I began by explaining that today's liturgy, while informal, involved taking vows: baptismal vows. Other vows have been celebrated in our Sanctuary including marriage and ordination vows. When a parent speaks the baptismal vows for their child, the ceremony becomes a celebration of God's unearned grace: a small infant cannot earn or even desire the blessings honored in these vows of intention. When a young woman or man chooses baptism, however, another part of our theology comes into focus: discipleship. Perhaps that is why I chose both Romans 12: 1-2 and Matthew 11: 28-30 as the Scriptures for this gathering.
I appeal to you therefore, brothers and sisters, by the mercies of God, to present your bodies as a living sacrifice, holy and acceptable to God, which is your spiritual worship. Do not be conformed to this world, but be transformed by the renewing of your minds, so that you may discern what is the will of God—what is good and acceptable and perfect.
St. Paul, who was often caustic and disagreeable, was writing from prison about the heart of
discipleship. And in his final written communication with the young Body of Christ he called the church, he reminded them of something he affirmed in his heart: the counter-cultural nature of sharing God's love in public. Such compassion always challenges Empire - and our era is in need of this love as much as any in history. To listen carefully, to be present with those in need through hard times, to call out hatred and fear is no easy task. That is why baptism always points to the Cross. The Cross documents the extent to which God's love will endure suffering. This is part of the cost of discipleship. I also reminded these young women that none of us can do this kind of loving all by ourselves: we need strength from above. That's what Jesus promises in Matthew 11: 28-30. "Come unto me all ye who are tired and heavy laden and I will give you... rest." Jesus was also lead us into the "unforced rhythms of grace," too.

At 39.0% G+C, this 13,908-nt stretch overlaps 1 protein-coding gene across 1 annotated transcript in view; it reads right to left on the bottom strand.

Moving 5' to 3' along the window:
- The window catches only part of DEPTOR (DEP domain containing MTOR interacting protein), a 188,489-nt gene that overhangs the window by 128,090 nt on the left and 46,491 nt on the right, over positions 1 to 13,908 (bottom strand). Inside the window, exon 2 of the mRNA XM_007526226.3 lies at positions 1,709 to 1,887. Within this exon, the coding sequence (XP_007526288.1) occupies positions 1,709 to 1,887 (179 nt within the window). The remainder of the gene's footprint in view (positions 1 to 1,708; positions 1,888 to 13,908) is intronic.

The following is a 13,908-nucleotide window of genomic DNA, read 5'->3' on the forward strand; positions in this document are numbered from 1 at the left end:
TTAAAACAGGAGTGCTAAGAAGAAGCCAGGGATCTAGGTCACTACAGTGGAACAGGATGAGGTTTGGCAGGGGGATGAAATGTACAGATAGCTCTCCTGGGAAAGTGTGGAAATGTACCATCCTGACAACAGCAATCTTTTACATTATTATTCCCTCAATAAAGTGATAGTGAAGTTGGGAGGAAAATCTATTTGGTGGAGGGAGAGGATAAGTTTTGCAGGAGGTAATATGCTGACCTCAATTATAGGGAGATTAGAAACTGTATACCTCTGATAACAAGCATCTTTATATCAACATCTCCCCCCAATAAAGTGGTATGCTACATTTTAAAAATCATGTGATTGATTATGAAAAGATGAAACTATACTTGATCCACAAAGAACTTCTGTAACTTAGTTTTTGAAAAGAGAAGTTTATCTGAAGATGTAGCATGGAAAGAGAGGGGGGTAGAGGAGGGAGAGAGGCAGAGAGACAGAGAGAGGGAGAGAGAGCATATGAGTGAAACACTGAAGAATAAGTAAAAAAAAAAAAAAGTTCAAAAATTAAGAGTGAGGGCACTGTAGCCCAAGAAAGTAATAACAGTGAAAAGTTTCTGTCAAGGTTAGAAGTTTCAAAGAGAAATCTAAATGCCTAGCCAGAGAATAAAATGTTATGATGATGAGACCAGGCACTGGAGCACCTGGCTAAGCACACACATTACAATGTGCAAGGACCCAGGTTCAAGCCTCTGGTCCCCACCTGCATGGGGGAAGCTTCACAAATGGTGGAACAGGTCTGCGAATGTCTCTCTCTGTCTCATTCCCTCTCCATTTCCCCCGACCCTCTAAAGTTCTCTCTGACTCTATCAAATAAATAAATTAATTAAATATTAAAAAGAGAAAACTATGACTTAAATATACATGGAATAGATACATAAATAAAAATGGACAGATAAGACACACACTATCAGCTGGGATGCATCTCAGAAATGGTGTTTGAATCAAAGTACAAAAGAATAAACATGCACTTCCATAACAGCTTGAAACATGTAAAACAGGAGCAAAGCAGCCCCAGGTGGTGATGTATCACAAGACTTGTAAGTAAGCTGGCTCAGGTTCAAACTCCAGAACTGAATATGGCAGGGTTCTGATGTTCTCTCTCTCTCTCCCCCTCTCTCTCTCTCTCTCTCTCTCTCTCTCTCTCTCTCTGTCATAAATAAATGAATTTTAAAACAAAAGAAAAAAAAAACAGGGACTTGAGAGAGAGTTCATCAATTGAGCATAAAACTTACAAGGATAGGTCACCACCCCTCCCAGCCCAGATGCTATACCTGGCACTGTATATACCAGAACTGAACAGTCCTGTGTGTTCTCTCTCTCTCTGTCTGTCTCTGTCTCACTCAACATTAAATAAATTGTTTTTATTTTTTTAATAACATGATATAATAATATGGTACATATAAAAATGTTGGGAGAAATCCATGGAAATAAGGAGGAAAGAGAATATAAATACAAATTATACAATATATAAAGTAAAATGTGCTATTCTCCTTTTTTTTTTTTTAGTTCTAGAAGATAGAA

As the baptismal liturgy unfolded, I could see from the eyes and faces of the young people gathered that some simultaneous translation was in order. Not that people were disinterested - far from it. But insider theological terms like "salvation" or "born again" often carry baggage in these trying times. So I was not going to give the culture's shallow or mean-spirited definitions of the Gospel a pass this morning. As I spoke about the symbolism of the baptismal font, the multiple means of water in scripture and tradition, what it means to die to sin and rise to new life guided by God's inspiration, etc. I could see young faces connecting the dots of between their lives and the ancient language of the liturgy. It was another small sign of hope in a weary era, confirmation that the news of Jesus continues to be good even after all these years.
And when the vows and prayers were done, all 30 of us crowded around the baptismal font, took one another's hands and bowed our heads as I led a family blessing prayer. After the ceremony, two comments struck deep. The first was the stunned question about our use of the rainbow in the Sanctuary: "do you know what that means?" asked one person in apprehension. To which a congregation member replied, "Of course, it means that all people - and all religions and genders - are welcomed here in the safety of God's loving community." To which a deep smile of gratitude arose. The second was the reaction after I reminded the folk that while our Cross is lovely and artistic, the Cross of our Lord was vile, bloody and painful, which prompted the reply: We so often miss the true cost of discipleship, don't we?
As I drove home I sensed that this is the calling of our congregation as we move into the 21st century: small, humble acts of worship and service that both explain and honor the counter-cultural grace of Christ's disciples.